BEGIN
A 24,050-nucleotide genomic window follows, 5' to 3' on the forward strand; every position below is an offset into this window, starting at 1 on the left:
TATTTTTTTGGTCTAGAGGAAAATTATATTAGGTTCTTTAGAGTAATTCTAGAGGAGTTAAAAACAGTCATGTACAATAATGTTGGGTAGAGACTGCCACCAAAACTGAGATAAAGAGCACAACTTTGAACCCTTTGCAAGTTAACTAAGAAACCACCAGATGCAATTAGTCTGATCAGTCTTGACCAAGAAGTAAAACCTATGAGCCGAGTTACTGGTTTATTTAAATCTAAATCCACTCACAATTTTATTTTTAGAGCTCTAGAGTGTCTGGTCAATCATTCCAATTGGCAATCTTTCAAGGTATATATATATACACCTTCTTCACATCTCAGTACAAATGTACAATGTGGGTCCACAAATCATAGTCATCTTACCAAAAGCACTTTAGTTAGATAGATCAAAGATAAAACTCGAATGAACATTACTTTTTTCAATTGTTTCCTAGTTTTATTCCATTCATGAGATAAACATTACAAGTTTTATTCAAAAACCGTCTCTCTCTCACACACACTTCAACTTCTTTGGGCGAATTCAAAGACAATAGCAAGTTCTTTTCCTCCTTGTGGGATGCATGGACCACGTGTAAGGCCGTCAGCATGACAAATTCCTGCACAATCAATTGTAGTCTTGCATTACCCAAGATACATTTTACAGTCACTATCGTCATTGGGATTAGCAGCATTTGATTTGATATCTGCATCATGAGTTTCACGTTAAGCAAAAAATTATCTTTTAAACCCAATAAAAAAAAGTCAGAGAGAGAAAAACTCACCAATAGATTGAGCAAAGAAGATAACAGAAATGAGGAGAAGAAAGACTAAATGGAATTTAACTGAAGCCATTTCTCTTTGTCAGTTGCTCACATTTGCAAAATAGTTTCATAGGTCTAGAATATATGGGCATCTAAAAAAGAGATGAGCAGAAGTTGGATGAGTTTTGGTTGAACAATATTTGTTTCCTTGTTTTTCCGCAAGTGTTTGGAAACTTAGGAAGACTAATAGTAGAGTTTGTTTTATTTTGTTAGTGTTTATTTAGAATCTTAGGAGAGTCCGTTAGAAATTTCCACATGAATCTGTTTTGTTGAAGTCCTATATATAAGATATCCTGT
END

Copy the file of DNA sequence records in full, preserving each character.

A 24,050-nucleotide genomic window follows, 5' to 3' on the forward strand; every position below is an offset into this window, starting at 1 on the left:
TATTTTTTTGGTCTAGAGGAAAATTATATTAGGTTCTTTAGAGTAATTCTAGAGGAGTTAAAAACAGTCATGTACAATAATGTTGGGTAGAGACTGCCACCAAAACTGAGATAAAGAGCACAACTTTGAACCCTTTGCAAGTTAACTAAGAAACCACCAGATGCAATTAGTCTGATCAGTCTTGACCAAGAAGTAAAACCTATGAGCCGAGTTACTGGTTTATTTAAATCTAAATCCACTCACAATTTTATTTTTAGAGCTCTAGAGTGTCTGGTCAATCATTCCAATTGGCAATCTTTCAAGGTATATATATATACACCTTCTTCACATCTCAGTACAAATGTACAATGTGGGTCCACAAATCATAGTCATCTTACCAAAAGCACTTTAGTTAGATAGATCAAAGATAAAACTCGAATGAACATTACTTTTTTCAATTGTTTCCTAGTTTTATTCCATTCATGAGATAAACATTACAAGTTTTATTCAAAAACCGTCTCTCTCTCACACACACTTCAACTTCTTTGGGCGAATTCAAAGACAATAGCAAGTTCTTTTCCTCCTTGTGGGATGCATGGACCACGTGTAAGGCCGTCAGCATGACAAATTCCTGCACAATCAATTGTAGTCTTGCATTACCCAAGATACATTTTACAGTCACTATCGTCATTGGGATTAGCAGCATTTGATTTGATATCTGCATCATGAGTTTCACGTTAAGCAAAAAATTATCTTTTAAACCCAATAAAAAAAAGTCAGAGAGAGAAAAACTCACCAATAGATTGAGCAAAGAAGATAACAGAAATGAGGAGAAGAAAGACTAAATGGAATTTAACTGAAGCCATTTCTCTTTGTCAGTTGCTCACATTTGCAAAATAGTTTCATAGGTCTAGAATATATGGGCATCTAAAAAAGAGATGAGCAGAAGTTGGATGAGTTTTGGTTGAACAATATTTGTTTCCTTGTTTTTCCGCAAGTGTTTGGAAACTTAGGAAGACTAATAGTAGAGTTTGTTTTATTTTGTTAGTGTTTATTTAGAATCTTAGGAGAGTCCGTTAGAAATTTCCACATGAATCTGTTTTGTTGAAGTCCTATATATAAGATATCCTGT